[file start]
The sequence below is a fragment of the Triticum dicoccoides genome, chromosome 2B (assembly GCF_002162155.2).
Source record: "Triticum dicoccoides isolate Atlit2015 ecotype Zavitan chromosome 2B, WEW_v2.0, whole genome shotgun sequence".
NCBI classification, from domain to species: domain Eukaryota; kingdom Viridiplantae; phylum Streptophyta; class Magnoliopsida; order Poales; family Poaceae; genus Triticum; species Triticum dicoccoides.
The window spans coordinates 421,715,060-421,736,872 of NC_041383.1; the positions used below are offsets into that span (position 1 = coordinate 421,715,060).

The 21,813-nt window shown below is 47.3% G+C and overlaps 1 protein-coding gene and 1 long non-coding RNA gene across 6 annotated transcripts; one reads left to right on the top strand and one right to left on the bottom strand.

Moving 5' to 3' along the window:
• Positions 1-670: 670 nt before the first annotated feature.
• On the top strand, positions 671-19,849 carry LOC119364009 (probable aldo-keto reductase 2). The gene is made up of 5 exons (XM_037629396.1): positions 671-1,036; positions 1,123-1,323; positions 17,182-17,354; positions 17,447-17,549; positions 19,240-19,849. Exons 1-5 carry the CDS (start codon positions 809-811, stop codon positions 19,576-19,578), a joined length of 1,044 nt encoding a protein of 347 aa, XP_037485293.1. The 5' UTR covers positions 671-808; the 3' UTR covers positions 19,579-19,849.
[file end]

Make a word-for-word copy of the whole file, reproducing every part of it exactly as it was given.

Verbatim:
The sequence below is a fragment of the Triticum dicoccoides genome, chromosome 2B (assembly GCF_002162155.2).
Source record: "Triticum dicoccoides isolate Atlit2015 ecotype Zavitan chromosome 2B, WEW_v2.0, whole genome shotgun sequence".
NCBI classification, from domain to species: domain Eukaryota; kingdom Viridiplantae; phylum Streptophyta; class Magnoliopsida; order Poales; family Poaceae; genus Triticum; species Triticum dicoccoides.
The window spans coordinates 421,715,060-421,736,872 of NC_041383.1; the positions used below are offsets into that span (position 1 = coordinate 421,715,060).

The 21,813-nt window shown below is 47.3% G+C and overlaps 1 protein-coding gene and 1 long non-coding RNA gene across 6 annotated transcripts; one reads left to right on the top strand and one right to left on the bottom strand.

Moving 5' to 3' along the window:
• Positions 1-670: 670 nt before the first annotated feature.
• On the top strand, positions 671-19,849 carry LOC119364009 (probable aldo-keto reductase 2). The gene is made up of 5 exons (XM_037629396.1): positions 671-1,036; positions 1,123-1,323; positions 17,182-17,354; positions 17,447-17,549; positions 19,240-19,849. Exons 1-5 carry the CDS (start codon positions 809-811, stop codon positions 19,576-19,578), a joined length of 1,044 nt encoding a protein of 347 aa, XP_037485293.1. The 5' UTR covers positions 671-808; the 3' UTR covers positions 19,579-19,849.